What is it about orchestral music that makes us want to dedicate our time to striking chords and producing melodious symphonies? Once you really discover the unique sound of a symphony orchestra, there is no heading back. Keeping classical music alive within our community, the Royal Bangkok Symphony is one leading music school that has earned a world-class reputation in striving towards educating students with music. The Royal Bangkok Symphony Music School is the cornerstone of Thailand’s rich cultural heritage and its school has been representing Thailand as a cultural ambassador not only locally, but also internationally.
Established in 1982 with the continuous support of B.Grimm, the school is heading towards completing four decades in cultivating classical musicians. From core classical concerts to collaboration with world-renowned guest artists, the Royal Bangkok Symphony Music School (RBSS) is dedicated to enriching the lives of young students through the power of music. The school aims to support students in reaching their potential, unleash creativity, and infuse their love for music.
Interested in playing the harp? Hear from RBSS’s two young talented students, Thammathorn Bwornanakeskul and Bhoomsiripansa Dansilp, who recently received the ‘Legends: Solo Harp Competition’ award at the 2019 Singapore Harp Fest VI.
Meet the young aspiring students
12-year-old Bhoomsiripansa Danslip has been learning the harp at RBSS from the age of 5. “I always enjoyed listening to music because at home, my mom would always put on different kinds of orchestral music, and that’s when I fell in love with the harp. I love that this music school has great teachers and there are always opportunities to participate in competitions,” she said.
When asked whether she would like to pursue it as a profession, she suggested, “I don’t want to become a musician, but I want to play for others to listen. While sometimes the learning process seems difficult, at the end of the day I enjoy playing the harp. It gives me happiness and it also gives others happiness.”
20-year-old Thammathorn Bwornanakeskul has been playing the harp from the age of 10 and has been part of RBSS for the past 6 years. When asked what inspired her to play the harp, she replied, “initially, I thought the harp was a very beautiful instrument. Once I started learning, I realised that there is so much beauty in its sound. When I was a kid, I saw the instrument in a movie and immediately told my mom that I wanted to learn the harp, and so, she found me this school. I wanted to come and learn at RBSS because the school not only has a great reputation, but there is an opportunity to learn so many different kinds of instruments. Also, the school regularly organises concerts, which is a chance for us to perform and develop our skills. Apart from the harp, I love listening to the saxophone.”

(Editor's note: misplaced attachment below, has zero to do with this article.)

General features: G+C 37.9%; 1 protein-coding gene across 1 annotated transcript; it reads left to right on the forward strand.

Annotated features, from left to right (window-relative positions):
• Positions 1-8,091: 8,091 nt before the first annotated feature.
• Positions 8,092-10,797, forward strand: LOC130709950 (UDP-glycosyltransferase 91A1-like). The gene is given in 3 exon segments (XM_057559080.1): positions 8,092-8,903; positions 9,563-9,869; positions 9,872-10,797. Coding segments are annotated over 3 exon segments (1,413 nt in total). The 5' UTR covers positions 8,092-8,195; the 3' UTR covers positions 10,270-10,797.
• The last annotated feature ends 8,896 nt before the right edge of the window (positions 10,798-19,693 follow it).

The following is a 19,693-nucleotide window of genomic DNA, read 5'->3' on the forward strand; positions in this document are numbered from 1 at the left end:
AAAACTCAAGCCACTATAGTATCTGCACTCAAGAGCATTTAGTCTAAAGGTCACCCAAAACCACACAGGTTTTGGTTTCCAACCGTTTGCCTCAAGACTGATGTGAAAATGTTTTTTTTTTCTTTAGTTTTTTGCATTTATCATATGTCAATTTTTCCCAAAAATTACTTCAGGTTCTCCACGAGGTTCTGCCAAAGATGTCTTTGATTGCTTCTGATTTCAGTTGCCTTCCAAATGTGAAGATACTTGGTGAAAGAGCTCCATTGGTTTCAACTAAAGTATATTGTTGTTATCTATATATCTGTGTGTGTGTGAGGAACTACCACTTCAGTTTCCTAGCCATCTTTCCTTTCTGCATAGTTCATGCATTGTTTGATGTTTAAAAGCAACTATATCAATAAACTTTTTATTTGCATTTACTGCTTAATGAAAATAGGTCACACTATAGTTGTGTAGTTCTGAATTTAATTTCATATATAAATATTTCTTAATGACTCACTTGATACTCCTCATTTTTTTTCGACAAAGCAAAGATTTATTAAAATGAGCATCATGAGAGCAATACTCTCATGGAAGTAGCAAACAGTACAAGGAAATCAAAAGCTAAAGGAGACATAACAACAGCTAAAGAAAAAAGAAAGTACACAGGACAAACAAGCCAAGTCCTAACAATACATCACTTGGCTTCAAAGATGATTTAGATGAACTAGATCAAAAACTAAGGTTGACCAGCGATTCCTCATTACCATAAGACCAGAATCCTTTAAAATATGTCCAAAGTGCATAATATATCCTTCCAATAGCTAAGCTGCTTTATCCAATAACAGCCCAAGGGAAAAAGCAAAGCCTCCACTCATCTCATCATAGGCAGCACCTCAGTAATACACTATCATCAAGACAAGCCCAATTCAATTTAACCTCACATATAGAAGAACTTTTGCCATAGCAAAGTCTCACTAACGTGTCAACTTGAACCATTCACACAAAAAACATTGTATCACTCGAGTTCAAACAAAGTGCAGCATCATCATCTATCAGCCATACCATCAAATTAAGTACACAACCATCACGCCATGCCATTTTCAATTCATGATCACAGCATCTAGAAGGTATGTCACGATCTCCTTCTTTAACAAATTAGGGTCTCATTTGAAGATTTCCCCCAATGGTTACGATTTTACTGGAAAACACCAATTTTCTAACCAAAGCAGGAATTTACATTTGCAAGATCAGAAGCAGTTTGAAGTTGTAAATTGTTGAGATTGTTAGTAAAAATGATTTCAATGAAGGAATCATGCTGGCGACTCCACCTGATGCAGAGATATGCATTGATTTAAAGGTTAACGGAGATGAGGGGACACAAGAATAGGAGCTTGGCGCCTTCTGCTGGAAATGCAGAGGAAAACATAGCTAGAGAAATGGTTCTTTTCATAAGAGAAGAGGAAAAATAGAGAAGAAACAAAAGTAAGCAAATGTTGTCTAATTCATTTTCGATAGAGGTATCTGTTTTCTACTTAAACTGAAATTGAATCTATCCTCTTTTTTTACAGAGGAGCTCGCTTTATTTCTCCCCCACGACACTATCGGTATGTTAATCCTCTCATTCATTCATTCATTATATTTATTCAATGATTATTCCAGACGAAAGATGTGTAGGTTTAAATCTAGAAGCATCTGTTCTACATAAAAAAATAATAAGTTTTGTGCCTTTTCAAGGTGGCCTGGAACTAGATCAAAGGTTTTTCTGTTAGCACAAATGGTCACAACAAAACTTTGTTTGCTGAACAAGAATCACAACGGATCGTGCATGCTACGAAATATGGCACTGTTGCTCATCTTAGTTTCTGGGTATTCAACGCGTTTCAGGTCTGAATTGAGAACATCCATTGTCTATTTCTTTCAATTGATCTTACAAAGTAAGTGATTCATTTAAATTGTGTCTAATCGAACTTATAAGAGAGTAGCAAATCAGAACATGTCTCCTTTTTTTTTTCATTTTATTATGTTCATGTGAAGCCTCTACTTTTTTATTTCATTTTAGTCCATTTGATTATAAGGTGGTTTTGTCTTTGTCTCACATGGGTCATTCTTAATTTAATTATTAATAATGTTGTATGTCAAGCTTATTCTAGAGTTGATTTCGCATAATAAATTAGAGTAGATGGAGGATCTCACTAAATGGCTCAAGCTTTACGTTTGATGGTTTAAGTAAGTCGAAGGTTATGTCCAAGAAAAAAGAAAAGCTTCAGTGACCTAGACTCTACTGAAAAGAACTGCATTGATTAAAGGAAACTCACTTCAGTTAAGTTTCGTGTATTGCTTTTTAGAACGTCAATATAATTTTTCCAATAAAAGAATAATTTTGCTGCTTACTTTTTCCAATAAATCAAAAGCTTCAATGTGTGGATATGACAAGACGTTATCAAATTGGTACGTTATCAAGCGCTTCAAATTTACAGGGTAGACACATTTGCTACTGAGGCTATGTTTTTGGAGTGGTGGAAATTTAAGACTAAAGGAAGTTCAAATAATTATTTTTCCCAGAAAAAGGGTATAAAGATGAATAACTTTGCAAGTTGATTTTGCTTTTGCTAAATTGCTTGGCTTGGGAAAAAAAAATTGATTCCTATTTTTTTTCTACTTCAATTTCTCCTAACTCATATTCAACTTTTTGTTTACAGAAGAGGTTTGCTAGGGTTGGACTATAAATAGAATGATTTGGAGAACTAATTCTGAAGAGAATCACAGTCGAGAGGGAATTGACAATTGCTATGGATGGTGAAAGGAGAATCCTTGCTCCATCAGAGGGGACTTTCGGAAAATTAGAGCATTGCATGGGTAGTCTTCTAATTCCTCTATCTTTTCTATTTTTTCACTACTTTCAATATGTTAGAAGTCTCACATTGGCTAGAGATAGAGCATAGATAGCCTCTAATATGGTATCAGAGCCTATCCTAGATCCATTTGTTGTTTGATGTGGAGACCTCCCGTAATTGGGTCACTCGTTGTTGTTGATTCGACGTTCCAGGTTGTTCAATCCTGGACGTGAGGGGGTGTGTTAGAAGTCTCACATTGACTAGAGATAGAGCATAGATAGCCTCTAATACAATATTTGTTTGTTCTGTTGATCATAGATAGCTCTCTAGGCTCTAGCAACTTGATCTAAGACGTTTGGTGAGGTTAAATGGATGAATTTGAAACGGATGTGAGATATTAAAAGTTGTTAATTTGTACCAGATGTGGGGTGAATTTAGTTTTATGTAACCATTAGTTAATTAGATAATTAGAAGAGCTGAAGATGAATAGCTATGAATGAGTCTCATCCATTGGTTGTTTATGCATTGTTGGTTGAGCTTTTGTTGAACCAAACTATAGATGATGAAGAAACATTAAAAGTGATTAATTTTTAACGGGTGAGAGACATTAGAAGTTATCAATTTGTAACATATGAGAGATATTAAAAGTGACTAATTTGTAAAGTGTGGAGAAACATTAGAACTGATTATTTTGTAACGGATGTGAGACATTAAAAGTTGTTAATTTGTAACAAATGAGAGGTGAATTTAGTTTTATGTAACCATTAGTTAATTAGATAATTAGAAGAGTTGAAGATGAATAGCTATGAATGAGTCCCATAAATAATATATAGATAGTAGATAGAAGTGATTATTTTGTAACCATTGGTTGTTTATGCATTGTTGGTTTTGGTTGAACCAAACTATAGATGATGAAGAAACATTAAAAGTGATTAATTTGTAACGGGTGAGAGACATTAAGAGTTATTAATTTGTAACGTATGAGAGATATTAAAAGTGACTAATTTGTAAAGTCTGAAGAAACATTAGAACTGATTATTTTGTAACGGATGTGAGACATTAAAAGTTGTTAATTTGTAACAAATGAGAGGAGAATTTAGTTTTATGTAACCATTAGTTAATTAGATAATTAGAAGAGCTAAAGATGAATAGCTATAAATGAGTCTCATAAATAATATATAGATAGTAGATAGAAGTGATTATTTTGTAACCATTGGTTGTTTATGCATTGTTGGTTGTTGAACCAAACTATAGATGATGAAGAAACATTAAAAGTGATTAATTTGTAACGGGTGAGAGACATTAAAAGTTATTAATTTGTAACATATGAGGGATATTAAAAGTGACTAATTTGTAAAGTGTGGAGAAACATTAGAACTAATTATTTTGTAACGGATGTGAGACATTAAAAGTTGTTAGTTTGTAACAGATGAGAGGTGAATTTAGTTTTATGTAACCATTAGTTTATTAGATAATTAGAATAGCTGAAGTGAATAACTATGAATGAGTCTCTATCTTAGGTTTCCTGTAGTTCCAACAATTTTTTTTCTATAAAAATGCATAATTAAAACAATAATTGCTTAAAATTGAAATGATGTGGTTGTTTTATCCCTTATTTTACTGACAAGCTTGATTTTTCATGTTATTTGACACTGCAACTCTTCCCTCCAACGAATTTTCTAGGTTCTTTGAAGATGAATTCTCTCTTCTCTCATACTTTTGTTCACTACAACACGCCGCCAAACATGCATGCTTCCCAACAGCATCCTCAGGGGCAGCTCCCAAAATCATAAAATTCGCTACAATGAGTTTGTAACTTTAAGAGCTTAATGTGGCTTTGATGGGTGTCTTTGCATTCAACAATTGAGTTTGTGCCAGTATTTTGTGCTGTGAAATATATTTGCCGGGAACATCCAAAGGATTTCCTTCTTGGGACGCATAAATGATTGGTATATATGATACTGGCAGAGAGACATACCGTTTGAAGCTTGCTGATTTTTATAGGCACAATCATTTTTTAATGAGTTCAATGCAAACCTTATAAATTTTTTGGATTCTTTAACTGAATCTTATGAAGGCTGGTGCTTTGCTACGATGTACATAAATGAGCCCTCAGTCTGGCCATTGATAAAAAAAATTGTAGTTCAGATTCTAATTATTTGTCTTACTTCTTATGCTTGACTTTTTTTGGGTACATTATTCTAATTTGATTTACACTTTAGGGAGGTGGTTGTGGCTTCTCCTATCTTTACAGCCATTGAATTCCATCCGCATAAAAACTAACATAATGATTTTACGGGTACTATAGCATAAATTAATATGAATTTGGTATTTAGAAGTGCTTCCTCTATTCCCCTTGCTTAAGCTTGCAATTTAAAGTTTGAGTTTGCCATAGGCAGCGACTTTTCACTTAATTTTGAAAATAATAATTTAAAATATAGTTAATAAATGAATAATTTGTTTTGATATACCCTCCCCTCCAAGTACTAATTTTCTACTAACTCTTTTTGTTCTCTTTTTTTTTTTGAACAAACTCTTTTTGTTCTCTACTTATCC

Thammathorn also expressed her feelings about music being therapeutic. “Sometimes, when studying becomes stressful or if I come across any problem, then playing the harp helps me in composing myself. Once I had the opportunity to play for sick people and it felt so good because I was able to contribute to relieving some of their pain. So, if I get an opportunity in the future, I would play for them again,” she expressed.
Meet the instructor
Japanese harpist Ema Mitarai has been teaching at RBSS for over five years now. Ema regularly performs at harp festivals in Asia and even represented the Harp Society Thailand during the World Harp Congress 2014 in Australia. Whilst she is a well-recognised musician in the industry, she loves teaching.
“I’ve taught students as young as 8 years old to even 60-year-olds. The harp is an instrument that you can start at any time of your life. I apply my teaching methods according to different student levels and negotiate their skills to balance it by teaching their favourite pieces. I teach beginner level students who are just starting to read notes, to university level learners. I always see them participate in concerts, and when they perform, it gives them pleasure which eventually pushes them to do more. I put in all my effort to make them good harpists,” she explained.
“Learning music is a very personal thing. How you play notes is completely up to you. You learn the basic foundations and the techniques here and then when you go on stage, it’s all yours – how you play on stage shows your presence of mind and creativity,” Mitarai shared.
Mitarai majored in the harp and completed her education at the Royal Northern College of Music in England. Whilst her mother was a violinist and a violin teacher, she chose to be a harpist. “In the case of harp, it’s a very therapeutic instrument just like many others. Harp therapy is becoming very popular nowadays in clinical settings and hospitals. So, part of it is very comforting and healing. Personally, for me, it’s more like a sport where I practice and perform continuously in a cycle, and this process keeps me going.”
Whether you are keen on learning classical music as a hobby or want to pursue a career in music, the Royal Bangkok Symphony Music School is a leading classical music school in Thailand that propels students into successful musicians with their exceptional programs and opportunities.
To find out more about the Royal Bangkok Symphony Music School, visit bangkoksymphony.org.